IPFW was the first public university in Indiana to offer a Bachelor of Arts degree with a women’s studies major, and today the Women’s Studies Program is one of the fastest growing areas of study at IPFW. Currently, IPFW offers a B.A., A.A., certificate, and minor in women’s studies, as well as a range of courses that meet college distribution and general education requirements.
Learning Women’s Studies
Emphasizing an interdisciplinary approach to learning, the Women’s Studies Program brings together the expertise of faculty from a broad range of traditional academic disciplines, including biology, English, music, and psychology, to name just a few. This approach reflects the core principle behind interdisciplinary studies: namely, that the problems and potential of society are best understood through study, dialogue, and research that draws upon and integrates multiple disciplinary perspectives and expertise. Just as important, the Women’s Studies Program offers small classes that emphasize a student-centered approach to learning, one that recognizes the value of self-exploration, collective investigation, community dialogue, and feminist methods of research.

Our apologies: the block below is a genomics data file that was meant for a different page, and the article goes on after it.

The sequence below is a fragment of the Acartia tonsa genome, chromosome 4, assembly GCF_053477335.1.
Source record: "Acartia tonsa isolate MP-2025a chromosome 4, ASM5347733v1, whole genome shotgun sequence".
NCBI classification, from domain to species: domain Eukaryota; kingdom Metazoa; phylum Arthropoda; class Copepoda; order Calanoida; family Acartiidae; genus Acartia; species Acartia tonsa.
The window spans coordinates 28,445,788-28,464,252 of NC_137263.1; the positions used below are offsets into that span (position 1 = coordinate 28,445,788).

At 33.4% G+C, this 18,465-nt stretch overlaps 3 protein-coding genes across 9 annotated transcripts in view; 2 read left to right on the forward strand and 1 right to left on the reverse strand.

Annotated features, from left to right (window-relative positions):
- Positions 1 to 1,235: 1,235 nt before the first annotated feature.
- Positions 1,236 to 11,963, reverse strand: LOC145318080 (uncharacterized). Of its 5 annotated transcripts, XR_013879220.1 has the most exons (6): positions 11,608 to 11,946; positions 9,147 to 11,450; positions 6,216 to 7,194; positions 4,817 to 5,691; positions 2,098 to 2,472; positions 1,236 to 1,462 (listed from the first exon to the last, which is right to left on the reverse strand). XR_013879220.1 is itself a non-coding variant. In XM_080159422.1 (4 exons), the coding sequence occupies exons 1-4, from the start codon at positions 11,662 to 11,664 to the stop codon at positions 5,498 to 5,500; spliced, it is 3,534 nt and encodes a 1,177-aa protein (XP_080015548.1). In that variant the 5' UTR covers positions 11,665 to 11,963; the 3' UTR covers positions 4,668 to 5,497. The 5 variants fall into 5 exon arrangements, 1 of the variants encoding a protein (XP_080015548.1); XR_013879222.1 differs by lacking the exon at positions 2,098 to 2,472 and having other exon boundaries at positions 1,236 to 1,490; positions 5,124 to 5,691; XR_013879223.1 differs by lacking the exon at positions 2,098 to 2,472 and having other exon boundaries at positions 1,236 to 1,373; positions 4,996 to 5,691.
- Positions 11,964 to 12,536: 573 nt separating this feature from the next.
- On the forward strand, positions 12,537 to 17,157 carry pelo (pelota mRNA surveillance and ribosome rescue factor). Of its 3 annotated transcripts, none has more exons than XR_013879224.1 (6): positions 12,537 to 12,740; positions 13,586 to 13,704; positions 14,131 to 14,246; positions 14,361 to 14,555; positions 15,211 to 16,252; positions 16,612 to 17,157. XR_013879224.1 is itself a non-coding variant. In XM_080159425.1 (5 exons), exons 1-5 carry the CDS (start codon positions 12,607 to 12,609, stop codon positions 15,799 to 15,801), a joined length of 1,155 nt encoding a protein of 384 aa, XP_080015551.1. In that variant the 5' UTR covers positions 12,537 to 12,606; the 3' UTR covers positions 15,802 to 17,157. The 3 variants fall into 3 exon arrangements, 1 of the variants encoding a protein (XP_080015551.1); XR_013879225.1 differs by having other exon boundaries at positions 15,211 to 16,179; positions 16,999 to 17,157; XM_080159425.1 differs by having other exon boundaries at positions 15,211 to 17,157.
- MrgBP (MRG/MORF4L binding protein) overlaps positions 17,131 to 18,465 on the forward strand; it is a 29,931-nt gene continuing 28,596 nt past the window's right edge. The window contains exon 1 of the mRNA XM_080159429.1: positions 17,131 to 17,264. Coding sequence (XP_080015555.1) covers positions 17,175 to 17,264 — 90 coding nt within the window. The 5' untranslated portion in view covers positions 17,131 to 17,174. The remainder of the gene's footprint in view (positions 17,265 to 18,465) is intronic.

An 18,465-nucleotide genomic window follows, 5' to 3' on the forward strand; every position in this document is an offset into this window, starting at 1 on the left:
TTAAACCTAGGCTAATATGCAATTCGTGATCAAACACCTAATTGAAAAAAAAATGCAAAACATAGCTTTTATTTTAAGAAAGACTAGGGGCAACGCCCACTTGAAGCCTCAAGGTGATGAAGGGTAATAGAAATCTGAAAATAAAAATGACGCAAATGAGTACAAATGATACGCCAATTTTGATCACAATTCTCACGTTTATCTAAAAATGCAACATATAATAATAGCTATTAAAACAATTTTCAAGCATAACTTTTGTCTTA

Given all of this, it’s not surprising that many students find their women’s studies educations transformative. Indeed, women’ studies can open the door to new perspectives on both women and the world.
Living Women’s Studies
A women’s studies degree has all the practical applications of a traditional degree, if not more. Students in our courses have the opportunity to strengthen their critical thinking, speaking, writing, and research skills—which are all cornerstones of successful career preparation. They study the large issues that are of increasing importance to employers, from diversity and globalization to conflict resolution and problem-solving. Reflecting this versatility and expertise, IPFW graduates in women’s studies have gone on to successful careers in law, education, human services, business, government, and non-profit organizations serving community needs and solving the problems of the 21st Century. They demonstrate firsthand that meaningful social transformation can come about only through the combination of knowledge, thought, and action.
This course will address the theory and practice of feminist and queer activism. Students will learn about the historical roots of these activist movements including first and second wave feminism, critical race feminism, transnational feminism, the feminist sex wars, and the history of gay and lesbian activism. The course will look at specific instances of direct activism and discuss their execution. In addition, it will take a turn to the practical and students will work collectively to create their own activist projects.
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